Military Medicine to Win Hearts and Minds: Aid to Civilians in the Vietnam War

Military Medicine to Win Hearts and Minds: Aid to Civilians in the Vietnam War

Military Medicine to Win Hearts and Minds: Aid to Civilians in the Vietnam War

Military Medicine to Win Hearts and Minds: Aid to Civilians in the Vietnam War

Synopsis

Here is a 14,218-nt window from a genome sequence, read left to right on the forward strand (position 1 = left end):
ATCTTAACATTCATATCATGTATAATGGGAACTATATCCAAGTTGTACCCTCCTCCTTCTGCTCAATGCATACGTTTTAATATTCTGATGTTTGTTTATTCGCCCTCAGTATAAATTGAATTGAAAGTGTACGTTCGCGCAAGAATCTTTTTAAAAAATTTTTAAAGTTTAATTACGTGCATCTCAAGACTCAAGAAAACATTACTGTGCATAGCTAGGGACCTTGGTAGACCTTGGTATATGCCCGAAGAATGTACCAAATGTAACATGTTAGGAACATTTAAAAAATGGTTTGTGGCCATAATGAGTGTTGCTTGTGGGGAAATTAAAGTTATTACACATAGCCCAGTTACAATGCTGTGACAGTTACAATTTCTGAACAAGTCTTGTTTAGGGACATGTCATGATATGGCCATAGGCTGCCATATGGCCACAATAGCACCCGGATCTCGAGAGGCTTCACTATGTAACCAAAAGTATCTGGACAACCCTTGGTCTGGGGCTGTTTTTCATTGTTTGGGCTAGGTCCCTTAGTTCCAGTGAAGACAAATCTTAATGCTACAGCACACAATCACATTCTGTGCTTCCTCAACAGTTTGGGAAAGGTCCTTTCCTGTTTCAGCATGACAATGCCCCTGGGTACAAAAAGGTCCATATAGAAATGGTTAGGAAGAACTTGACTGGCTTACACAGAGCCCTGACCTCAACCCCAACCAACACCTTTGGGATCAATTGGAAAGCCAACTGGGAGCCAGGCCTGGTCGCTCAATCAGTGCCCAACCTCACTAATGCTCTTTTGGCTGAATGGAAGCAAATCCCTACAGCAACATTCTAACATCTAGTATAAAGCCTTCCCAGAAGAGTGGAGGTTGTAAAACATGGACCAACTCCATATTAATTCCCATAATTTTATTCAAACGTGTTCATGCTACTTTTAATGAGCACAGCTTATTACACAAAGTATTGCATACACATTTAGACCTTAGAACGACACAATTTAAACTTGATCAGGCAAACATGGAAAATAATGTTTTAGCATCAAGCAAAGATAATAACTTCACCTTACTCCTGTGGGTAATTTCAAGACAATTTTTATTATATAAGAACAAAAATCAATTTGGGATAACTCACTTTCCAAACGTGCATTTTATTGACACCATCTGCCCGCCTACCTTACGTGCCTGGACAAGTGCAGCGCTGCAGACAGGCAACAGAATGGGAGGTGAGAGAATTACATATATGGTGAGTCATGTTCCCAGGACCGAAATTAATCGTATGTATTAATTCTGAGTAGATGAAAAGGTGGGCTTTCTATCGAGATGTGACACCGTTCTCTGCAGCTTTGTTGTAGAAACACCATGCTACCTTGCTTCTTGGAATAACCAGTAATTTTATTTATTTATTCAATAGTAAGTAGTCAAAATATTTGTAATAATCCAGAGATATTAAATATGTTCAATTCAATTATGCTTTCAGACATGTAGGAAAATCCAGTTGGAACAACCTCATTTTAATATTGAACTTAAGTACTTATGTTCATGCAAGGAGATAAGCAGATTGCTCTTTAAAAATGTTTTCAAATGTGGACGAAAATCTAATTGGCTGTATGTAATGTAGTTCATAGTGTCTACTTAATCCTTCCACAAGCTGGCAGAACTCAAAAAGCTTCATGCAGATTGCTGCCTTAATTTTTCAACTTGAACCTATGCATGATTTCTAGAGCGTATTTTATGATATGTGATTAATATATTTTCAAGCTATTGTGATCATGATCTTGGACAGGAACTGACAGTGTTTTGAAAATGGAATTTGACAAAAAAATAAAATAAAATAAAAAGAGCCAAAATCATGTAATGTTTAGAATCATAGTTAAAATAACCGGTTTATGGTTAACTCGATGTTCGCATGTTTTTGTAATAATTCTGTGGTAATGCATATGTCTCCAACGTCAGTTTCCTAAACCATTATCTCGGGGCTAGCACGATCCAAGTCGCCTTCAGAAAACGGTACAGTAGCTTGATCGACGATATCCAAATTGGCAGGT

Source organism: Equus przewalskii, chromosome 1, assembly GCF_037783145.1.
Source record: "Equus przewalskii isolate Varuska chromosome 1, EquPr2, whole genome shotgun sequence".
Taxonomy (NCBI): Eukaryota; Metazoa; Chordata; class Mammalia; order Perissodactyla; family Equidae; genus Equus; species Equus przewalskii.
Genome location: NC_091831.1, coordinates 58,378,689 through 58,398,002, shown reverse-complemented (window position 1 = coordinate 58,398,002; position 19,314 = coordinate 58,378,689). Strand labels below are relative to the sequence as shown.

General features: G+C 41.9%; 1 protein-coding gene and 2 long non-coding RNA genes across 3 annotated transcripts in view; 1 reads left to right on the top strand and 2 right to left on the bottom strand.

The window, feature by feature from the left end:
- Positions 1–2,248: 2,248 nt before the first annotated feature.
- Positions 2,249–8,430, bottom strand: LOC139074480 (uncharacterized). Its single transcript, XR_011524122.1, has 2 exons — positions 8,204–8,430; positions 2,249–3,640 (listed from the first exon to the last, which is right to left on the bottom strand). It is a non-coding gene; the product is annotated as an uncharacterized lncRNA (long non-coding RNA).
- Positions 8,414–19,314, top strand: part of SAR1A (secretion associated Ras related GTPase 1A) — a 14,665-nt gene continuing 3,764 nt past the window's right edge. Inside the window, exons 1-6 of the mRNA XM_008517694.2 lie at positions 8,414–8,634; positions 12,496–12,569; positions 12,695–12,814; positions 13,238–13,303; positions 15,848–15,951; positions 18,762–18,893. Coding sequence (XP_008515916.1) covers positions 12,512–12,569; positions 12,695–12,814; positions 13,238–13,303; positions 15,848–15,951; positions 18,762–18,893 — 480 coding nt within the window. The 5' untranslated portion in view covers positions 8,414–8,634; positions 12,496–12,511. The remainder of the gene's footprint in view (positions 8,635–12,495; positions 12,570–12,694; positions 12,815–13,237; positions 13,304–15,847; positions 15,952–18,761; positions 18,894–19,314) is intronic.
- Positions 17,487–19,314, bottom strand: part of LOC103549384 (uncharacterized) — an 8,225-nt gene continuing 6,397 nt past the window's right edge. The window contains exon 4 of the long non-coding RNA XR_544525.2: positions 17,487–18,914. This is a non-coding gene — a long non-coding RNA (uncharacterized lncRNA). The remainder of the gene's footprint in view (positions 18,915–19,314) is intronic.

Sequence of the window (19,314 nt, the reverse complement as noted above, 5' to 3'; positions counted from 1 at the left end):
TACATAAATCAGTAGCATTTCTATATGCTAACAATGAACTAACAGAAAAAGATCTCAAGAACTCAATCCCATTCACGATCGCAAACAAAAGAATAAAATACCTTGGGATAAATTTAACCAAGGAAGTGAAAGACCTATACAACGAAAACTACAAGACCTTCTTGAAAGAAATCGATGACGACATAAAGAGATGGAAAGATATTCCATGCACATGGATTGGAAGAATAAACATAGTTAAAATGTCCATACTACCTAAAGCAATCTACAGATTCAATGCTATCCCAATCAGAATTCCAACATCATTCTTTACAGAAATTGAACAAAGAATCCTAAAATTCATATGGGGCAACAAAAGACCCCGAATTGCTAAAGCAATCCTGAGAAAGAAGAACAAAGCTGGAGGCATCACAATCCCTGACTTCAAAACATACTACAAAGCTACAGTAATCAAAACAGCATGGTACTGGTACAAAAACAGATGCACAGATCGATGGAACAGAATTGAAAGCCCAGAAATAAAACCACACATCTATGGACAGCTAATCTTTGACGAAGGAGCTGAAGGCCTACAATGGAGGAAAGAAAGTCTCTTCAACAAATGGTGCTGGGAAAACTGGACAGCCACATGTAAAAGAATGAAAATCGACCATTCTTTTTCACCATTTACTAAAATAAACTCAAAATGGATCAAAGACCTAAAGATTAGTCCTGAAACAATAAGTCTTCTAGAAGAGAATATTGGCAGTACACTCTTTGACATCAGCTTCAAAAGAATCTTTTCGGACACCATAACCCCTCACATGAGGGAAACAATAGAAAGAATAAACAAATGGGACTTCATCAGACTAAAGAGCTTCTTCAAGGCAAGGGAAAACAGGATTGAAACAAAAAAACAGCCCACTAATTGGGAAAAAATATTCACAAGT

The Popular Image of American soldiers giving candy to orphans, building schools, and treating injured and sick civilians has a basis in reality. American soldiers have provided medical aid to civilians in many wars, and no less in the Vietnam War, where there were more than forty million contacts between U.S. military doctors, nurses, and corpsmen and Vietnamese civilians. In this book, the author, himself a former military physician in Vietnam, using data derived from extensive archival research as well as his personal experience, describes how medical assistance to Vietnamese civilians, at first based simply on the good will of Americans, became policy. The original Medical Civic Action Program (MEDCAP), by which unit medical teams treated civilians in their area, soon expanded to other acronymically designated programs: the Military Provincial Hospital (later Health) Assistance Program (MILPHAP), the Civilian War Casualty Program (CWCP), and the Provincial Health Assistance Program (PHAP). Some of these programs accomplished more than others. Although MEDCAP treated many, American doctors were uniformly unhappy over the quality of the care they were able to give. Labs, x-ray machines, and surgery were not available at the unit level, and follow-up was sketchy or nonexistent. Other programs became so politicized that they were almost ineffective. Coordination with the government of South Vietnam was poor, creating areas that were underserved. Most important, there is no evidence that the good will built by U.S. doctors transferred to the South Vietnamese forces, and in fact the opposite may have been true; American programs may have emphasized the inability of the South Vietnamese government to provide basic health care to its own people. Furthermore, the programs may have demonstrated to Vietnamese civilians that foreign soldiers cared more for them than their own troops did. If that is the case, the programs actually did more harm than good in the attempt to win hearts and minds.
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